An extra 200,000 children will be pushed into absolute poverty by the coalition's policy of capping annual increases in many benefits and tax credits, according to an estimate released by the Department for Work and Pensions (DWP). The estimate was uncovered by a freedom of information request submitted by the Child Poverty Action Group.
Defining absolute poverty as living on less than 60 per cent of median disposable household income as at 2010-11, uprated for inflation, the DWP gives a 'broad estimate' that around 200,000 extra children will be living in absolute poverty by the end of 2015-16 (the last year of the three-year cap on annual increases in most working-age benefits/tax credits).
The DWP letter cautions that it is 'misleading' to look at the impacts of uprating in isolation. It says the coalition is investing in tackling the root causes of child poverty through making work pay. It adds that looking at income in isolation is 'not a helpful measure' to track progress towards the target of eradicating child poverty.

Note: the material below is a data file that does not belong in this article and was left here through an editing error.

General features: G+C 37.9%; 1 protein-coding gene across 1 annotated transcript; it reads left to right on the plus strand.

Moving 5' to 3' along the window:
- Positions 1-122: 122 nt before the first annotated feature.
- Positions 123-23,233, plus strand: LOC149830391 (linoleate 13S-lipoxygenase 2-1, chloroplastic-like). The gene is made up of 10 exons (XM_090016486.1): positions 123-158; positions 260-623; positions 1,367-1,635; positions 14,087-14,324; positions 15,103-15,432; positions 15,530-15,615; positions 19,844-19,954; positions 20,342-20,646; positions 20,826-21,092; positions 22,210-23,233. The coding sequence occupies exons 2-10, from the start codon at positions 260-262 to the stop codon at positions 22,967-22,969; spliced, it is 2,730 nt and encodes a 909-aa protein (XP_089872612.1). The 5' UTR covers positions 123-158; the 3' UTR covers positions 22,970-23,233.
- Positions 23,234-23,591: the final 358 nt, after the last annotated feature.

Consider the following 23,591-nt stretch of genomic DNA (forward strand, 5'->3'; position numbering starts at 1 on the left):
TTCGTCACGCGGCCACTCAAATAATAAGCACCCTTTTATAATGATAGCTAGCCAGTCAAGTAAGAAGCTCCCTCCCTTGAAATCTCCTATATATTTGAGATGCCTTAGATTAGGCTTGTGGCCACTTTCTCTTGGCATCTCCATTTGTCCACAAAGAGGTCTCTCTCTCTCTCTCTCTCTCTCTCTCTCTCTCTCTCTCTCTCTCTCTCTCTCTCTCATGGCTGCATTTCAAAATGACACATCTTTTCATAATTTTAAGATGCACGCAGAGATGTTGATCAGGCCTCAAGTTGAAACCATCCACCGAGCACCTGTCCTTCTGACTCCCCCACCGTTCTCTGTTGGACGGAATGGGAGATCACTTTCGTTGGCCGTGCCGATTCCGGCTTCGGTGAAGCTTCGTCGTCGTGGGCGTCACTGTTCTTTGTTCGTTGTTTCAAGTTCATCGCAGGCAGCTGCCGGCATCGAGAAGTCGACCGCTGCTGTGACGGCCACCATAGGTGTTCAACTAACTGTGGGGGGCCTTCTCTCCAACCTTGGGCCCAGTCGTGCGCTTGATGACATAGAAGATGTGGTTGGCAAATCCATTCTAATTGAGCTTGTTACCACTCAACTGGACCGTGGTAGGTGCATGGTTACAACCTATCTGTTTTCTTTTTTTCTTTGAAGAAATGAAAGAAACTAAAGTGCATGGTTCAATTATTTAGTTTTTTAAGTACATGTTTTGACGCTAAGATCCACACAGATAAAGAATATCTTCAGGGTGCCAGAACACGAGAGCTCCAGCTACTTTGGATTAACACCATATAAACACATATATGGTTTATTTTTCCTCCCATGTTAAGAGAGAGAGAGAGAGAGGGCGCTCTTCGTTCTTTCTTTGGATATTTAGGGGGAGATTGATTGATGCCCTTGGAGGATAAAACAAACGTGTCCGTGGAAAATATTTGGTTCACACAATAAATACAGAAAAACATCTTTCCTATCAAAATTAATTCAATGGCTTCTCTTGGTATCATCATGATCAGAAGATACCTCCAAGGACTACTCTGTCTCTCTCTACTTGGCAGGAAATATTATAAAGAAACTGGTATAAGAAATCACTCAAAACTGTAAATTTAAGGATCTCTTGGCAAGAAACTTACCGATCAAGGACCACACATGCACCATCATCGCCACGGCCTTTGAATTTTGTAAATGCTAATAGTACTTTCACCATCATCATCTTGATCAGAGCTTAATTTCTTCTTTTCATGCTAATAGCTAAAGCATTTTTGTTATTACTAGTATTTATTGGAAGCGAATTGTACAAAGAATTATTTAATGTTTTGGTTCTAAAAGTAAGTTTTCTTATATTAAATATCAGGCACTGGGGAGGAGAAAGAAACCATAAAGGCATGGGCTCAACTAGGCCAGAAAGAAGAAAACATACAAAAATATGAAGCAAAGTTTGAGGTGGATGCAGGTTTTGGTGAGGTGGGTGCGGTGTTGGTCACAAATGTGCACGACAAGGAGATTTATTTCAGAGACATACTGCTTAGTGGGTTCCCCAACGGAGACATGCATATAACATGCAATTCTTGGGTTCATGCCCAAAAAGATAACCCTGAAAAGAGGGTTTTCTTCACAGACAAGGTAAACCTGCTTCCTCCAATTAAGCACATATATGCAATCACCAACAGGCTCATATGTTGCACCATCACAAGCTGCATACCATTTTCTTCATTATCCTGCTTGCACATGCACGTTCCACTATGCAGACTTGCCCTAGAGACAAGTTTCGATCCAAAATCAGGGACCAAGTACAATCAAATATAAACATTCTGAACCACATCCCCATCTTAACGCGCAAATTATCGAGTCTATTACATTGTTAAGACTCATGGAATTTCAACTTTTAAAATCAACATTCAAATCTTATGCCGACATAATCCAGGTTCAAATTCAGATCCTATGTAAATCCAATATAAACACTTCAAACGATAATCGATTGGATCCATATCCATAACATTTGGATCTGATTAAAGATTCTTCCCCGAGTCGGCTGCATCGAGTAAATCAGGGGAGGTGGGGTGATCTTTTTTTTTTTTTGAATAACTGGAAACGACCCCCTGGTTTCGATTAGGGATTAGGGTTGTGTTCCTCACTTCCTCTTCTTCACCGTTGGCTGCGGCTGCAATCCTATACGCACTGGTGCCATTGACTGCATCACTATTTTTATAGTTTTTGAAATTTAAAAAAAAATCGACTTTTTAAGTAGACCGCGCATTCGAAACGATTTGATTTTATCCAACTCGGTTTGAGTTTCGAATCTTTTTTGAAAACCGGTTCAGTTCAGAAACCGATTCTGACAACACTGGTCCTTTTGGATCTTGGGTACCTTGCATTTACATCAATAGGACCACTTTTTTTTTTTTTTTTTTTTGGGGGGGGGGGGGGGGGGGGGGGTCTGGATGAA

CPAG points out that, according to the DWP letter, the coalition has also failed to make any assessment of the impact of the uprating cap on either material deprivation or persistent poverty among children – despite having statutory targets for both these measures under the Child Poverty Act.
Along with the DWP letter, CPAG published an analysis by Landman Economics of the combined effect of tax and benefit changes under the coalition. This shows that an increase of 600,000 children in absolute child poverty is likely between 2010 and 2015.
Source: Letter from Department for Work and Pensions, 13 March 2013
Links: DWP letter | CPAG press release | Landman Economics analysis (spreadsheet) | Inside Housing report